Synopsis: Counting Broken Symmetries

Theorists obtain a general theorem that predicts the number of Goldstone modes generated by spontaneous symmetry breaking in nonrelativistic systems.

From superconductivity in condensed-matter physics to electroweak symmetry breaking in particle physics, some of the richest phenomena in modern physics can be understood within the paradigm of spontaneous breaking of symmetries, i.e., the quantum mechanical scenario of the ground state of a quantum system being less symmetric than the corresponding Hamiltonian. A telltale sign of broken symmetries are massless bosonic excitations known as Nambu-Goldstone bosons (NGB). The number of such distinct bosonic excitations are generally taken to be a measure of how many of the original symmetries are dynamically broken. Despite decades of research on the subject, a general formula that predicts the number of different NGBs in a given dynamical system with broken symmetries has eluded theorists.

Now, in a paper in Physical Review Letters, Haruki Watanabe and Hitoshi Murayama (both jointly at the University of California, Berkeley, and the University of Tokyo, Japan) provide a general theorem that relates the number of NGBs to that of broken symmetries. The latter are characterized by the number of generators of the symmetry group of the Hamilonian (as well as their mutual commutation relations) that do not leave invariant the vacuum of the dynamical system under consideration. The power of this result lies in the fact that it applies to all dynamical systems subject to spontaneous symmetry breaking (under some minimal assumptions specified in the paper). While the relativistic analog of this result has been known for a long time, this is the first result of its kind that is applicable to nonrelativistic systems of interest in condensed-matter physics. This result should provide crucial insights, particularly in the study of quantum many-body systems and investigations into quantum criticality. – Abhishek Agarwal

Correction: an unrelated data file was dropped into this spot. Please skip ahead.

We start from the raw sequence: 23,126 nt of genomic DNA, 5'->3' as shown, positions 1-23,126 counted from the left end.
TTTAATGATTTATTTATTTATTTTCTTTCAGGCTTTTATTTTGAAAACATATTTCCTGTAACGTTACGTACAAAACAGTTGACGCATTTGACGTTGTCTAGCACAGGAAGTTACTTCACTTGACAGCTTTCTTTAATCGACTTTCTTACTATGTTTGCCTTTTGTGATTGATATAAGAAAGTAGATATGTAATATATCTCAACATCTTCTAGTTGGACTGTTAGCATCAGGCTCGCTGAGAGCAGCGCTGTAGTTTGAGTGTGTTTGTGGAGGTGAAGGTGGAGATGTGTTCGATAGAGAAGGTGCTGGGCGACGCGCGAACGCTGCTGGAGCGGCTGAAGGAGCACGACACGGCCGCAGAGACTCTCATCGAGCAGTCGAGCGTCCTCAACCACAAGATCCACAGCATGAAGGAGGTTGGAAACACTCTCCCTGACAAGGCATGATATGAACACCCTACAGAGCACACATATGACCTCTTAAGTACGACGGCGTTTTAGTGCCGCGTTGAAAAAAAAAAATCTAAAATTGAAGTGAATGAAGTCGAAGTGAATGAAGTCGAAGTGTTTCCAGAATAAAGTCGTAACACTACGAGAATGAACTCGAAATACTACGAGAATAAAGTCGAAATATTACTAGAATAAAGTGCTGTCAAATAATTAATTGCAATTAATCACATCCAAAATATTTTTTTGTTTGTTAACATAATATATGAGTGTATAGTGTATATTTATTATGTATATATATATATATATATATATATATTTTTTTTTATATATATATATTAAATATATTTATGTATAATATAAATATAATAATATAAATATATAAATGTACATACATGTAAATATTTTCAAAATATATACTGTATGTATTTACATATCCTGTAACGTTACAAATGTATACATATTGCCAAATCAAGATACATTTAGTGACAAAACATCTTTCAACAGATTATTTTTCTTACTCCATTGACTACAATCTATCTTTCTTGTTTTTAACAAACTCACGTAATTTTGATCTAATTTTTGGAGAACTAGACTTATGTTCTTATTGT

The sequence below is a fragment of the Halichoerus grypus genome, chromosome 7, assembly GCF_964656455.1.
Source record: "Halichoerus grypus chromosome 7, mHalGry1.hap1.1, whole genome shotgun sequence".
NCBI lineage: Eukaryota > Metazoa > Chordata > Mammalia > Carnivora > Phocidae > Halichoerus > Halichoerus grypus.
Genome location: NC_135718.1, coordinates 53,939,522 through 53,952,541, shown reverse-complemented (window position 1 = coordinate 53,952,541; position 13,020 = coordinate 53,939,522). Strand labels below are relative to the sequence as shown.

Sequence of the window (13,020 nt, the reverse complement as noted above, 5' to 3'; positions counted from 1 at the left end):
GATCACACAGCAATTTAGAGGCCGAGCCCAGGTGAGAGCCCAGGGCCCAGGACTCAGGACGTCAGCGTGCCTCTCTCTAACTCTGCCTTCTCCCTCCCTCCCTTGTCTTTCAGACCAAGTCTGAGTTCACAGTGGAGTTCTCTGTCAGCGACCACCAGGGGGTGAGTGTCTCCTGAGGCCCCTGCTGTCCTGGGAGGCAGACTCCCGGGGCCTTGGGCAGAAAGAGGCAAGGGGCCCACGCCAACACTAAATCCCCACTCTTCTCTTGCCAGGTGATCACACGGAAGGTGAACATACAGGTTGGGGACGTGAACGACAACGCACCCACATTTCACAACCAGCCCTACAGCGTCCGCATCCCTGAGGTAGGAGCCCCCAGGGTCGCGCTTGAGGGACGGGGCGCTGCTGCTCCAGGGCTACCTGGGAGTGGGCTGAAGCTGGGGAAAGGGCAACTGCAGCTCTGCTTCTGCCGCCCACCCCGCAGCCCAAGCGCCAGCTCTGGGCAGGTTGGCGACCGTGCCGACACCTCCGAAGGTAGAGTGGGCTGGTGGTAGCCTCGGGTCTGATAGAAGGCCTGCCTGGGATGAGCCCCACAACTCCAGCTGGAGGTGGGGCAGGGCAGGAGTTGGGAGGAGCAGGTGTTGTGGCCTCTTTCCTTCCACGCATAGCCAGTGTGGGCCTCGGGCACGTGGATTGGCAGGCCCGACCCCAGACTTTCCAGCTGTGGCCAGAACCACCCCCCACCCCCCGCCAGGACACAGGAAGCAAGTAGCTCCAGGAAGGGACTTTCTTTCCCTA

Features

More Features »

Announcements

More Announcements »

Subject Areas

Particles and Fields

Previous Synopsis

Atomic and Molecular Physics

Ephemeral Fermions

Read More »

Next Synopsis

Related Articles

Viewpoint: Dark Matter Still at Large
Cosmology

Viewpoint: Dark Matter Still at Large

No dark matter particles have been observed by two of the world’s most sensitive direct-detection experiments, casting doubt on a favored dark matter model. Read More »

Viewpoint: Connecting the Bright and Dark Sides of Galaxies
Cosmology

Viewpoint: Connecting the Bright and Dark Sides of Galaxies

A universal law shows that the rotation of a disk galaxy is determined entirely by the visible matter it contains, even if the disk is mostly filled with dark matter. Read More »

Viewpoint: Cosmic-Ray Showers Reveal Muon Mystery
Particles and Fields

Viewpoint: Cosmic-Ray Showers Reveal Muon Mystery

The Pierre Auger Observatory has detected more muons from cosmic-ray showers than predicted by the most up-to-date particle-physics models. Read More »

More Articles